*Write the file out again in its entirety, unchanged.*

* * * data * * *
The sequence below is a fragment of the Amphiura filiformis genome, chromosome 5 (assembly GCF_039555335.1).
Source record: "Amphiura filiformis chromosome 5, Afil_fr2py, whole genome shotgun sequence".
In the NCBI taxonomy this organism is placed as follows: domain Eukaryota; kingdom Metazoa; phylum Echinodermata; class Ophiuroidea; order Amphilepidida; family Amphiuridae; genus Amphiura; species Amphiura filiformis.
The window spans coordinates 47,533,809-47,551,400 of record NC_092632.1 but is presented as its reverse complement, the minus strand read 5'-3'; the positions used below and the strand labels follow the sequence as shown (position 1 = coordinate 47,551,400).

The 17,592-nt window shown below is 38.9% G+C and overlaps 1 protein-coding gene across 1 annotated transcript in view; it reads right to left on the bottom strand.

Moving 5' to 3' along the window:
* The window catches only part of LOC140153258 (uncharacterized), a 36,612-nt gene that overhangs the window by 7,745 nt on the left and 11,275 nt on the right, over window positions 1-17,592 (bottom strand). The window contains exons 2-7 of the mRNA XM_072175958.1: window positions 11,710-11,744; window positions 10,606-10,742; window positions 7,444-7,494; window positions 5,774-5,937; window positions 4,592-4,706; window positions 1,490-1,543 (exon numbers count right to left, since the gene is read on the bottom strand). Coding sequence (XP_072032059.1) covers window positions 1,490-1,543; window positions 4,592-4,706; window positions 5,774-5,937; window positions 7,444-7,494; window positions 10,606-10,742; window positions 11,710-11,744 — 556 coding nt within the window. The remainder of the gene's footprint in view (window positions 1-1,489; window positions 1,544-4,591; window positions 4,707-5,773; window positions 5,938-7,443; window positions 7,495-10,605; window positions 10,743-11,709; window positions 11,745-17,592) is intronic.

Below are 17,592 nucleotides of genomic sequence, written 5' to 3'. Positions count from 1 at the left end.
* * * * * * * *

The sequence below is a fragment of the Amphiura filiformis genome, chromosome 5 (assembly GCF_039555335.1).
Source record: "Amphiura filiformis chromosome 5, Afil_fr2py, whole genome shotgun sequence".
In the NCBI taxonomy this organism is placed as follows: domain Eukaryota; kingdom Metazoa; phylum Echinodermata; class Ophiuroidea; order Amphilepidida; family Amphiuridae; genus Amphiura; species Amphiura filiformis.
The window spans coordinates 47,533,809-47,551,400 of record NC_092632.1 but is presented as its reverse complement, the minus strand read 5'-3'; the positions used below and the strand labels follow the sequence as shown (position 1 = coordinate 47,551,400).

The 17,592-nt window shown below is 38.9% G+C and overlaps 1 protein-coding gene across 1 annotated transcript in view; it reads right to left on the bottom strand.

Moving 5' to 3' along the window:
* The window catches only part of LOC140153258 (uncharacterized), a 36,612-nt gene that overhangs the window by 7,745 nt on the left and 11,275 nt on the right, over window positions 1-17,592 (bottom strand). The window contains exons 2-7 of the mRNA XM_072175958.1: window positions 11,710-11,744; window positions 10,606-10,742; window positions 7,444-7,494; window positions 5,774-5,937; window positions 4,592-4,706; window positions 1,490-1,543 (exon numbers count right to left, since the gene is read on the bottom strand). Coding sequence (XP_072032059.1) covers window positions 1,490-1,543; window positions 4,592-4,706; window positions 5,774-5,937; window positions 7,444-7,494; window positions 10,606-10,742; window positions 11,710-11,744 — 556 coding nt within the window. The remainder of the gene's footprint in view (window positions 1-1,489; window positions 1,544-4,591; window positions 4,707-5,773; window positions 5,938-7,443; window positions 7,495-10,605; window positions 10,743-11,709; window positions 11,745-17,592) is intronic.

Below are 17,592 nucleotides of genomic sequence, written 5' to 3'. Positions count from 1 at the left end.